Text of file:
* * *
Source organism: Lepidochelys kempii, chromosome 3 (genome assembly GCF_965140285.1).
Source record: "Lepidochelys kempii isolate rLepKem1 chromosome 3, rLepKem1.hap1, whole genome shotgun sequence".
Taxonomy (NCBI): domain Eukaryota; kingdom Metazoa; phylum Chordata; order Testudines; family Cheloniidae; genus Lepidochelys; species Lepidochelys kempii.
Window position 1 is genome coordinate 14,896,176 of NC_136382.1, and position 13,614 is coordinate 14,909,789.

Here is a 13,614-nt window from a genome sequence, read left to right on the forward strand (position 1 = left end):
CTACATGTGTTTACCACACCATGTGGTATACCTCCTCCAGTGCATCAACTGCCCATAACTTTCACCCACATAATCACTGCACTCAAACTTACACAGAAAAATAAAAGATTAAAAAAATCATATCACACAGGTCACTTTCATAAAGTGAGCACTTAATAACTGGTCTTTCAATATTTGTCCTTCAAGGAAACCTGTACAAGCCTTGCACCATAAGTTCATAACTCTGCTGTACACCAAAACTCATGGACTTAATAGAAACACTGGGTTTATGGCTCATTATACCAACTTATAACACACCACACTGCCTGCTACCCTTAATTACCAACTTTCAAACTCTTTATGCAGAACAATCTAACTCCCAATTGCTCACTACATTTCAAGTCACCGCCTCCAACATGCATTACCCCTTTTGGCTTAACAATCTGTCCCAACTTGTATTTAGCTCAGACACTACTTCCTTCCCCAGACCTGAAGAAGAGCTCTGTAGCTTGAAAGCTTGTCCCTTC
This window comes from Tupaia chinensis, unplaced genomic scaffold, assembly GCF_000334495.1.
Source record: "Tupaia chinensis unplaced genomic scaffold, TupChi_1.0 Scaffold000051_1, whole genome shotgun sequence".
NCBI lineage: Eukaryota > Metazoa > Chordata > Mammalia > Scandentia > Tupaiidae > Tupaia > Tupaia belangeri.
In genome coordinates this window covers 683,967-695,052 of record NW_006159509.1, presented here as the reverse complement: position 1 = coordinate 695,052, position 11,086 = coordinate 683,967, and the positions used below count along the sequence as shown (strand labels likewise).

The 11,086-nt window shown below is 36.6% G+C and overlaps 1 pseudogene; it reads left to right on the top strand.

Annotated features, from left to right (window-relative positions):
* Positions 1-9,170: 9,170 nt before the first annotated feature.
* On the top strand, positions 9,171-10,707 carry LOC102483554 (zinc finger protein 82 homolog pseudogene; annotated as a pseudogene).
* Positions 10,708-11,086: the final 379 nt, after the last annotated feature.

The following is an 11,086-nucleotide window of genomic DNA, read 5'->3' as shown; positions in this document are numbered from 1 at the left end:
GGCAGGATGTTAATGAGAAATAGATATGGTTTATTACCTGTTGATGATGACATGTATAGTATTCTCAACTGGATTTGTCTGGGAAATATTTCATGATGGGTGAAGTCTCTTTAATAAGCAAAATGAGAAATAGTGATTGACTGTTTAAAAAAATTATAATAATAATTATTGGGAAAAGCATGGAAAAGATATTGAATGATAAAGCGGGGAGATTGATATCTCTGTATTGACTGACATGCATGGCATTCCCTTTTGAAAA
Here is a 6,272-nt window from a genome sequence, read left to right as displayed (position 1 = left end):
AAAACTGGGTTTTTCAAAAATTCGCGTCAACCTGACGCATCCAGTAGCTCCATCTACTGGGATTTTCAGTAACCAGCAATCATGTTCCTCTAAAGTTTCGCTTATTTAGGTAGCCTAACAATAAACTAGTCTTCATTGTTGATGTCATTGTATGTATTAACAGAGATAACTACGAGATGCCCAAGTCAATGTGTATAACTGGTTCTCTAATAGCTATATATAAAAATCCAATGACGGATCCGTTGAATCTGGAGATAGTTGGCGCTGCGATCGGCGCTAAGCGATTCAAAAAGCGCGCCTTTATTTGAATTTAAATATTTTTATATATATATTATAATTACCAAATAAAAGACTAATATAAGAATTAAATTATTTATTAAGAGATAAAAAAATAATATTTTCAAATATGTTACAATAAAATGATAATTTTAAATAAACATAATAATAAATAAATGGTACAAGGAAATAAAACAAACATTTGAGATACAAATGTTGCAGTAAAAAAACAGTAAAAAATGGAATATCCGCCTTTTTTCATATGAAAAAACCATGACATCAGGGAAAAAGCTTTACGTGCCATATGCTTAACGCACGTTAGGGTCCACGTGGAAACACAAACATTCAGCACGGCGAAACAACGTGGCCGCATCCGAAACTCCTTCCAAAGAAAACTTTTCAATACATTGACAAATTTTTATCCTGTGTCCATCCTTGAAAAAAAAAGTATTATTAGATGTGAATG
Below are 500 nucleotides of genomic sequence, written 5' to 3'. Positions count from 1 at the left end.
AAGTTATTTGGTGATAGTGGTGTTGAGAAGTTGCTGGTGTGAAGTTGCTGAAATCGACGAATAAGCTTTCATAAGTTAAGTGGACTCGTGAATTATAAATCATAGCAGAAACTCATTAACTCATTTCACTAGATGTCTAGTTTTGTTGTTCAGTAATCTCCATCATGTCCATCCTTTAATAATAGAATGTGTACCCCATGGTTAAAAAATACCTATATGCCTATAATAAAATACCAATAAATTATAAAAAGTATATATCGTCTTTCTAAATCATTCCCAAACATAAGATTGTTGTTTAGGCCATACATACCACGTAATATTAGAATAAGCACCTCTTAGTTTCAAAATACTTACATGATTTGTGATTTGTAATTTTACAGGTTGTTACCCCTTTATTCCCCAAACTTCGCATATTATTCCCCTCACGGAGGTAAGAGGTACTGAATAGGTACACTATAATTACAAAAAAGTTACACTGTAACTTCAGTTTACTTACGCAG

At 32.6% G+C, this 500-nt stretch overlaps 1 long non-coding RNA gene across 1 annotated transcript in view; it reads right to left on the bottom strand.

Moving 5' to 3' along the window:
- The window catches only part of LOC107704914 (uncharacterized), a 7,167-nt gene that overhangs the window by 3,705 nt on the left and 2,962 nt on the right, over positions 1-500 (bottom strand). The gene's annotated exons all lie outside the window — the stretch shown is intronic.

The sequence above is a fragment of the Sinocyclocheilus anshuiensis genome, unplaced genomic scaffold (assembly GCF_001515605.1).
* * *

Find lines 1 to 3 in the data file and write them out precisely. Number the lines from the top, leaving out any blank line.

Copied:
Source organism: Lepidochelys kempii, chromosome 3 (genome assembly GCF_965140285.1).
Source record: "Lepidochelys kempii isolate rLepKem1 chromosome 3, rLepKem1.hap1, whole genome shotgun sequence".
Taxonomy (NCBI): domain Eukaryota; kingdom Metazoa; phylum Chordata; order Testudines; family Cheloniidae; genus Lepidochelys; species Lepidochelys kempii.